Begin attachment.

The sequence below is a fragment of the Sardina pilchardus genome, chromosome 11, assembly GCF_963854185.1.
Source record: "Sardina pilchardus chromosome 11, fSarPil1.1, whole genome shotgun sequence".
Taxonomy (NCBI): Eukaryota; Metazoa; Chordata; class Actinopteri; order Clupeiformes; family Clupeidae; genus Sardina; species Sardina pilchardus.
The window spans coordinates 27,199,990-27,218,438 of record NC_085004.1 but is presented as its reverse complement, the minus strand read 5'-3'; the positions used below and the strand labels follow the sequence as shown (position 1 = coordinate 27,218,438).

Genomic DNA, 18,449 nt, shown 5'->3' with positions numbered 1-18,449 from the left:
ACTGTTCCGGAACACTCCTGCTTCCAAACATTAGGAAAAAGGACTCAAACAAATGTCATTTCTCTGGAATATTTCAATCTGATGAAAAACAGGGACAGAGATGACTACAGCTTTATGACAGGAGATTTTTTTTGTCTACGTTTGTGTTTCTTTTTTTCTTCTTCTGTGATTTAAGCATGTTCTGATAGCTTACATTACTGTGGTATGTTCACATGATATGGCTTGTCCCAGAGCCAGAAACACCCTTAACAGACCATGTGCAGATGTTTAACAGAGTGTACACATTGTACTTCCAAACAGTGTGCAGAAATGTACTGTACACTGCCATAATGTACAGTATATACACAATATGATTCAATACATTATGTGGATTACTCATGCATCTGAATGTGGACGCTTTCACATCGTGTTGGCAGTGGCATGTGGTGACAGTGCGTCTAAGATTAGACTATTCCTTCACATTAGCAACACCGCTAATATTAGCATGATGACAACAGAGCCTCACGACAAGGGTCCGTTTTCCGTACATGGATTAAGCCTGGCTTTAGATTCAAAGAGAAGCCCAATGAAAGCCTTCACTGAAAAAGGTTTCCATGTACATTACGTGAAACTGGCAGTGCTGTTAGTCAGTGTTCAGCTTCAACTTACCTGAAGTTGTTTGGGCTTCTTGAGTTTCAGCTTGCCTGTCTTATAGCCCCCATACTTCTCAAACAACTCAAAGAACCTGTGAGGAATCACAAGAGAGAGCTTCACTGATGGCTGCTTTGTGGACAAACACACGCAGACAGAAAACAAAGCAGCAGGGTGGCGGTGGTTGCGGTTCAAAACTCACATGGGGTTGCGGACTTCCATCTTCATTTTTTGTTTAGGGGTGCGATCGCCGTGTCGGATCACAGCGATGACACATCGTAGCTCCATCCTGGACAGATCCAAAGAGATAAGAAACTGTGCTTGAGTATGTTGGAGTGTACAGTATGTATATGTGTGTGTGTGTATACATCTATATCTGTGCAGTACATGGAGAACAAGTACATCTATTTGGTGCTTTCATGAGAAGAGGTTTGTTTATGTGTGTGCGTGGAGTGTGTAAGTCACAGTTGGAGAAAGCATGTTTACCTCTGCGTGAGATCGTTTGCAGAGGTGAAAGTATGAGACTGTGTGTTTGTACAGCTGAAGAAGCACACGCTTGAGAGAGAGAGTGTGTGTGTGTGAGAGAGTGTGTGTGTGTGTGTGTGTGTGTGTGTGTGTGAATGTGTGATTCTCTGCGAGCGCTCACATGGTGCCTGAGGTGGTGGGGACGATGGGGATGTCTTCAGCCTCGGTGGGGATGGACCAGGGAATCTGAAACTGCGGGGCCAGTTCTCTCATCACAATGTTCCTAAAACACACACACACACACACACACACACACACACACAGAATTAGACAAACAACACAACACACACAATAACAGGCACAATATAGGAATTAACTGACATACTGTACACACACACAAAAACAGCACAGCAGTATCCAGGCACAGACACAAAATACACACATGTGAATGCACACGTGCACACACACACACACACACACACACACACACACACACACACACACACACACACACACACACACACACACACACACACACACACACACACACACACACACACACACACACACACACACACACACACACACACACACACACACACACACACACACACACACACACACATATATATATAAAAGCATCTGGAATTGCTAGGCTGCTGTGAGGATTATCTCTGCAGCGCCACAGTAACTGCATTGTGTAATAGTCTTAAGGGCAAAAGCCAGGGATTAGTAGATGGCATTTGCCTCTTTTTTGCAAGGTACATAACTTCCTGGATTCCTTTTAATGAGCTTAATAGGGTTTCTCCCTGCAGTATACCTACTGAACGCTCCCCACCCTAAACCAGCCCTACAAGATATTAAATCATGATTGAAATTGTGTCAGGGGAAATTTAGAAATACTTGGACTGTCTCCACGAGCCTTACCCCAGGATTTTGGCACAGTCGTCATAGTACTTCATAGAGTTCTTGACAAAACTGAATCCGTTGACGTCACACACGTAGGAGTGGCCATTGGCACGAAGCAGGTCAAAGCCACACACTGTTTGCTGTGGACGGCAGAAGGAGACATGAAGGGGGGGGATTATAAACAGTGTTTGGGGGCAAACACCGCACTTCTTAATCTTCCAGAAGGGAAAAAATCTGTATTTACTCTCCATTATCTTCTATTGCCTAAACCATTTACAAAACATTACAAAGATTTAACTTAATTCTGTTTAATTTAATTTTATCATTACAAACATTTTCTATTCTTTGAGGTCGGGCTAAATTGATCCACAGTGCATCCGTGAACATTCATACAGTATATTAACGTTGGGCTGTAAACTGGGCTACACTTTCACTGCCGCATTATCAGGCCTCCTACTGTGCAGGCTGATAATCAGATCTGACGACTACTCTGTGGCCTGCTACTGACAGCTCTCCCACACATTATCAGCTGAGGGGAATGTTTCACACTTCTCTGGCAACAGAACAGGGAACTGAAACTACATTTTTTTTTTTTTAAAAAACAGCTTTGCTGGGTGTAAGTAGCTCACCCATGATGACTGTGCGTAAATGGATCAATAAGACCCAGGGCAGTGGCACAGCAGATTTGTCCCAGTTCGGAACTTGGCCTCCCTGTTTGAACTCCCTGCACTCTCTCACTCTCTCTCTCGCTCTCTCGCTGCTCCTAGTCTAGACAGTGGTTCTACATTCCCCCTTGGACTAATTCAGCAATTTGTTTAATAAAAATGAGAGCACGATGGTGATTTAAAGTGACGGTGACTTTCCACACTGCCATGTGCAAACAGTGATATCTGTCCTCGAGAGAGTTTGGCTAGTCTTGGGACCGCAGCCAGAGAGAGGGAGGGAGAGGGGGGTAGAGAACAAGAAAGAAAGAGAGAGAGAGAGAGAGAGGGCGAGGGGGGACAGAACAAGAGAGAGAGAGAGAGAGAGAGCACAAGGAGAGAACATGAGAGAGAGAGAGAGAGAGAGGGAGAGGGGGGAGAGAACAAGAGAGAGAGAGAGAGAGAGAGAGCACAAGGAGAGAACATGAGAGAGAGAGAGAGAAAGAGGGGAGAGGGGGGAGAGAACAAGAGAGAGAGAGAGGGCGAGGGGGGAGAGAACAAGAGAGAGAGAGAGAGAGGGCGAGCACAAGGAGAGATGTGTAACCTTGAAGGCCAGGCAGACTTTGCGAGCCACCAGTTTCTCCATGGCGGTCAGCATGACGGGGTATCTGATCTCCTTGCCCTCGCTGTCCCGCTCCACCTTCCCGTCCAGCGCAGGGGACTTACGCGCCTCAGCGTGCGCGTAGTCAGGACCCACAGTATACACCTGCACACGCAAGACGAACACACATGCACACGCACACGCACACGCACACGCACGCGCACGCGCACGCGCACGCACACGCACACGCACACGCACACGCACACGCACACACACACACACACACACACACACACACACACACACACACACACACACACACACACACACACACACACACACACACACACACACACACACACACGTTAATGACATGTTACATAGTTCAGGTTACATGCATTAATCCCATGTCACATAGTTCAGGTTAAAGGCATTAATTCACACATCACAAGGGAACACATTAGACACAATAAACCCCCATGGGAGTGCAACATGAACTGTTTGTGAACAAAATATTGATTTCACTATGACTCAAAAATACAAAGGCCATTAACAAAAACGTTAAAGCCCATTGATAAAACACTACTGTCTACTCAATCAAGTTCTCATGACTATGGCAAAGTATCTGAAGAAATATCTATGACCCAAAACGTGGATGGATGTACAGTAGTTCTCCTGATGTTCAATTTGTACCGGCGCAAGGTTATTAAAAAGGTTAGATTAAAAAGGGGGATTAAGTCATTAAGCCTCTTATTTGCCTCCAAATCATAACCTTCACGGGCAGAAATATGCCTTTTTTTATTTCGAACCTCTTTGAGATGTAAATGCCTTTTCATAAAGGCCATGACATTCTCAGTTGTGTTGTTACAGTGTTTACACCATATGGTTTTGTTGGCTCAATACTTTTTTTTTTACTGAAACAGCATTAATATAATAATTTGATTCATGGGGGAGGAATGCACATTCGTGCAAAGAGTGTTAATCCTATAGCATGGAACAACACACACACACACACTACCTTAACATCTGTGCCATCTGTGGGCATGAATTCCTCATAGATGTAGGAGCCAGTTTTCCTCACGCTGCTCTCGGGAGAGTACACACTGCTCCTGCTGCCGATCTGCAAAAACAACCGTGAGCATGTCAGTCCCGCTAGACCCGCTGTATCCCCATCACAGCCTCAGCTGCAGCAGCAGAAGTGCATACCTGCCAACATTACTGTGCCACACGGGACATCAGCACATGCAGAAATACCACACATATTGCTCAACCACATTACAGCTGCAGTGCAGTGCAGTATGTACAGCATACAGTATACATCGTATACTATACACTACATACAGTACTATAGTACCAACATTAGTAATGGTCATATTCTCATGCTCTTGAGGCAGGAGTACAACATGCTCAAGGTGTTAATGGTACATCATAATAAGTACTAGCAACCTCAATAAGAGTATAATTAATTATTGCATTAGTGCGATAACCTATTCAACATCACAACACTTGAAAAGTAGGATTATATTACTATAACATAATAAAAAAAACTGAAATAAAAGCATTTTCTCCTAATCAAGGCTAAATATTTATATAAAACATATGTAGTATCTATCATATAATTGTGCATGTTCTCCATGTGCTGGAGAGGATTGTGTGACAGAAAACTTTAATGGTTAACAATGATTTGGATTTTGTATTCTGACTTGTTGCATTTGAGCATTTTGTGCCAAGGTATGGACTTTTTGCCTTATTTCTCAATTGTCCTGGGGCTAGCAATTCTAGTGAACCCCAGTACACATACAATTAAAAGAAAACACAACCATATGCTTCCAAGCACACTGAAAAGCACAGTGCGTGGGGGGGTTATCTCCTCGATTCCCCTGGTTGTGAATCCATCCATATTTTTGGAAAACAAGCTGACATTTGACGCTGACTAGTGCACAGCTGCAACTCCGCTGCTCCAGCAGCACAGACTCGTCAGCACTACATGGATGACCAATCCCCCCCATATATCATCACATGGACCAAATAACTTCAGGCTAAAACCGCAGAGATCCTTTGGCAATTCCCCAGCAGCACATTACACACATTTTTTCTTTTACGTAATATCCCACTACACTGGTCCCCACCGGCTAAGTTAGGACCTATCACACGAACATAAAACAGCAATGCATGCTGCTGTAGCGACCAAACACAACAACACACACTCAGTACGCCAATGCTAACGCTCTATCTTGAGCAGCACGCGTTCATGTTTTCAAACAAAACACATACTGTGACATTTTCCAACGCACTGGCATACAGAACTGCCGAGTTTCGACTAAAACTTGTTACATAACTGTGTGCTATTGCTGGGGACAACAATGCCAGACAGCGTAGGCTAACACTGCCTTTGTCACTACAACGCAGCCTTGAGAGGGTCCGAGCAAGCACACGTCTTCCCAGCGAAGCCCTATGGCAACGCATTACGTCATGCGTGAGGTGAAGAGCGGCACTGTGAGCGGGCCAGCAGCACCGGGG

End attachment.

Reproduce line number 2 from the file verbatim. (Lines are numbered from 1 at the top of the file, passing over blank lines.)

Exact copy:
Source record: "Sardina pilchardus chromosome 11, fSarPil1.1, whole genome shotgun sequence".